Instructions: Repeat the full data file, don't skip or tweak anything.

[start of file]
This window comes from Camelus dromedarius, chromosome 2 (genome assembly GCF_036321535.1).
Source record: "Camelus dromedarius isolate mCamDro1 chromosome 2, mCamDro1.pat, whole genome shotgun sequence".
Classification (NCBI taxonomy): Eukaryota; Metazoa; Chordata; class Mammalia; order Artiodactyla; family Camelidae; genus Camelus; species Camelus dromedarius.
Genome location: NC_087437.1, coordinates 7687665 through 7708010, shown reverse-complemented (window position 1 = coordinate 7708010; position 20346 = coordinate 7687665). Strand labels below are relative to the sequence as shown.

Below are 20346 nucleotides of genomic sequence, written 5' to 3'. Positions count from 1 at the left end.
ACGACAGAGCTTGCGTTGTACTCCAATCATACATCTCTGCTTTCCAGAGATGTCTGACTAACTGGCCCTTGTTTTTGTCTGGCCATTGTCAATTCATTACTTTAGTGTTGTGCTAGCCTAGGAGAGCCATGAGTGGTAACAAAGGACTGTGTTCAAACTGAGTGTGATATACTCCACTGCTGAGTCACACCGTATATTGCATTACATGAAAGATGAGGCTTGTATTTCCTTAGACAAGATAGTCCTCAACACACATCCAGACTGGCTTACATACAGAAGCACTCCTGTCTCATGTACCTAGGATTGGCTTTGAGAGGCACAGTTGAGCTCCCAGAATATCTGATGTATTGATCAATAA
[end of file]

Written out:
This window comes from Camelus dromedarius, chromosome 2 (genome assembly GCF_036321535.1).
Source record: "Camelus dromedarius isolate mCamDro1 chromosome 2, mCamDro1.pat, whole genome shotgun sequence".
Classification (NCBI taxonomy): Eukaryota; Metazoa; Chordata; class Mammalia; order Artiodactyla; family Camelidae; genus Camelus; species Camelus dromedarius.
Genome location: NC_087437.1, coordinates 7687665 through 7708010, shown reverse-complemented (window position 1 = coordinate 7708010; position 20346 = coordinate 7687665). Strand labels below are relative to the sequence as shown.

Below are 20346 nucleotides of genomic sequence, written 5' to 3'. Positions count from 1 at the left end.
ACGACAGAGCTTGCGTTGTACTCCAATCATACATCTCTGCTTTCCAGAGATGTCTGACTAACTGGCCCTTGTTTTTGTCTGGCCATTGTCAATTCATTACTTTAGTGTTGTGCTAGCCTAGGAGAGCCATGAGTGGTAACAAAGGACTGTGTTCAAACTGAGTGTGATATACTCCACTGCTGAGTCACACCGTATATTGCATTACATGAAAGATGAGGCTTGTATTTCCTTAGACAAGATAGTCCTCAACACACATCCAGACTGGCTTACATACAGAAGCACTCCTGTCTCATGTACCTAGGATTGGCTTTGAGAGGCACAGTTGAGCTCCCAGAATATCTGATGTATTGATCAATAA